Today in The Atlantic, I consider Humphrey Bogart from the perspective of Stefan Kanfer’s new biography of the man, Tough Without a Gun:
He might have argued that the kind of masculinity Bogart represents is simply unreproducible (though there is always promise: Tom Hardy, the British actor vaunted to American stardom by his turn as a forger in Inception, looks like he could smack around a dame or two). But the argument wouldn’t stand up against the obvious shift in the American experience that made Bogart’s weariness less relatable, and in the economics of entertainment that put ticket-buying dollars in younger hands, something that Kanfer acknowledges.
Kanfer says at the beginning of the book that “impersonators don’t ‘do’ Tobey Maguire or Brad Pitt or Leonardo DiCaprio or Christian Bale et al. because these actors don’t have distinctive voices or faces.” But is that shift truly because Bogart was a more distinctive man and actor than the craftsmen who followed him? Or is it because actors like Pitt, DiCaprio and Bale have a wider variety of roles available to them, and thus are less easily pigeonholed? Or because trends in acting have come to favor Method-like absorption in parts, a technique that Kanfer says Bogart disliked but nonetheless learned from and put to good use in The African Queen? Is Bogart simply the last man of his type that we value? Gods can end up being less relevant to our day-to-day existence than our flawed, vital, fellow men.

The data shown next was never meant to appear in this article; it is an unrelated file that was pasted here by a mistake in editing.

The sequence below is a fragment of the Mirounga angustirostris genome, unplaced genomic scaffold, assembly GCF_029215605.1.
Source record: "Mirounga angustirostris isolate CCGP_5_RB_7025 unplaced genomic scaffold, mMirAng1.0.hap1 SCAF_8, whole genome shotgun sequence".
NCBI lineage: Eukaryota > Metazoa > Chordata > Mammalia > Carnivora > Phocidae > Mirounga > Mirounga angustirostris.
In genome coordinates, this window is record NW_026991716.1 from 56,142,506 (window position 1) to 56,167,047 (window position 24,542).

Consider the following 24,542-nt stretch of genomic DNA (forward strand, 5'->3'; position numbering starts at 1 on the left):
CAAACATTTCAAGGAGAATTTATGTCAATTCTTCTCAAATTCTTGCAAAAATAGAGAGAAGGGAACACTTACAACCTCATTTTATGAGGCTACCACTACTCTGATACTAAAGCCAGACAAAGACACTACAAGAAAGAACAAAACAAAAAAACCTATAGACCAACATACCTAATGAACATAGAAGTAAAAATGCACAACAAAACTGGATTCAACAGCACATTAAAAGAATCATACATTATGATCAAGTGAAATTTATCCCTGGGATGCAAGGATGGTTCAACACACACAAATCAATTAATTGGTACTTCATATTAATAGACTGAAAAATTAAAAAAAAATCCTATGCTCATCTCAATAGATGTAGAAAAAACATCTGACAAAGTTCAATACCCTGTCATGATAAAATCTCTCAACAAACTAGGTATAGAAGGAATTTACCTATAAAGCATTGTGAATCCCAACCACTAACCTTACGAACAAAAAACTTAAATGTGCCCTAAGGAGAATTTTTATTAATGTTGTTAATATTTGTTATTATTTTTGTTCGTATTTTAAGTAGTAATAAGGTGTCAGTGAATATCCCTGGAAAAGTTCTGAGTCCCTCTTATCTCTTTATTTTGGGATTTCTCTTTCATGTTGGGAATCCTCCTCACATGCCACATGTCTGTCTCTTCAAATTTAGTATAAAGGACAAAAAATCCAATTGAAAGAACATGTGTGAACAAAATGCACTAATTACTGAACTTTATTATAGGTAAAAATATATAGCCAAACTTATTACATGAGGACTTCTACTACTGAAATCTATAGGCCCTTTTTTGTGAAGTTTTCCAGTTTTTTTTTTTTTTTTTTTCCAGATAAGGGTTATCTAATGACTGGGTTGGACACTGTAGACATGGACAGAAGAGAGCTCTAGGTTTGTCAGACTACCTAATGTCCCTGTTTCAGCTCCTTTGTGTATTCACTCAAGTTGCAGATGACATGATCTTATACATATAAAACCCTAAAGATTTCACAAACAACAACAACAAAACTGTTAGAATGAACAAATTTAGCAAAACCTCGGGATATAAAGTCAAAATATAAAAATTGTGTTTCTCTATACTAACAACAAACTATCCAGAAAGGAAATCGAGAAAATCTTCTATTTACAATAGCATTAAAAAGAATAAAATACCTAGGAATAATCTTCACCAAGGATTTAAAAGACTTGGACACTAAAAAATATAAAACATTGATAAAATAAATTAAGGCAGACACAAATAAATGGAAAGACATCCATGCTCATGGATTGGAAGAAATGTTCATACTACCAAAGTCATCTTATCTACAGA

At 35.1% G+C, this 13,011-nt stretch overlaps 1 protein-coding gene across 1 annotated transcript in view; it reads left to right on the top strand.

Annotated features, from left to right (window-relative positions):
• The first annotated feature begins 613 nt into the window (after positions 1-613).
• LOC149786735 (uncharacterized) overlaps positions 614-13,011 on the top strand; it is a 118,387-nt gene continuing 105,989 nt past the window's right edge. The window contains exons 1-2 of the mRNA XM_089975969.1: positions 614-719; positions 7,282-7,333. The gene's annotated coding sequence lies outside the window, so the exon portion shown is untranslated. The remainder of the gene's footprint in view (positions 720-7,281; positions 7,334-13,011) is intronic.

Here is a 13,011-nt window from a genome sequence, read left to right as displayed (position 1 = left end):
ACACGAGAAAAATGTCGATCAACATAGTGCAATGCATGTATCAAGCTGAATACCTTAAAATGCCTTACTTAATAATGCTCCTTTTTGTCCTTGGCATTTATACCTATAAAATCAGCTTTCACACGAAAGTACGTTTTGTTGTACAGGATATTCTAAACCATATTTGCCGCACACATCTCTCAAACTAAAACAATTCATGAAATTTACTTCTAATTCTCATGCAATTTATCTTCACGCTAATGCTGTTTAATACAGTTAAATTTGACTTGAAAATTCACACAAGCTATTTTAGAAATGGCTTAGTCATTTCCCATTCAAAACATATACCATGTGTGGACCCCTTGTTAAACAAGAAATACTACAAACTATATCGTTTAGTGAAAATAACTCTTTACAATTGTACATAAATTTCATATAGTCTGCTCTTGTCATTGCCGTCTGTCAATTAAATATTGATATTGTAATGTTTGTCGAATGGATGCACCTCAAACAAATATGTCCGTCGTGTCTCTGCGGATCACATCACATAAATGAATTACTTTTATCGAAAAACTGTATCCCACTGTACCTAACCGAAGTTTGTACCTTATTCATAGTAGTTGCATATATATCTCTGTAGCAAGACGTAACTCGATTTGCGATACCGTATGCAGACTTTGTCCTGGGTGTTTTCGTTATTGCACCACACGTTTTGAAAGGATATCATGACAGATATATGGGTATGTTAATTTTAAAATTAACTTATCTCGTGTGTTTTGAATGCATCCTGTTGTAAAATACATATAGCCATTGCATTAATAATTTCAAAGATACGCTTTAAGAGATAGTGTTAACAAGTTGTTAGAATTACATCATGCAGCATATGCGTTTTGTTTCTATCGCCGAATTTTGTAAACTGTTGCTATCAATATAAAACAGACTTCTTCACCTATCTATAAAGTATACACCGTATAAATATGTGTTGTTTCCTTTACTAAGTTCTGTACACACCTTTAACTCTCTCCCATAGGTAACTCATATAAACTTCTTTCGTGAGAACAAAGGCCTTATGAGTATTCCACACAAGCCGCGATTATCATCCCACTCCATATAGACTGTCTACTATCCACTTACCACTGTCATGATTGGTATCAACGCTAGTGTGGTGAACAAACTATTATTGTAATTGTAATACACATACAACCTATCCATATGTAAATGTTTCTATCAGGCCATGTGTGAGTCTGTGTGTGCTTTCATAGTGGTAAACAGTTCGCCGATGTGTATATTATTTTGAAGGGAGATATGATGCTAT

The book is decidedly imperfect, but it’s an interesting example of the challenges of celebrity biography, and the pitfalls of trying to quantify that most intangible of qualities.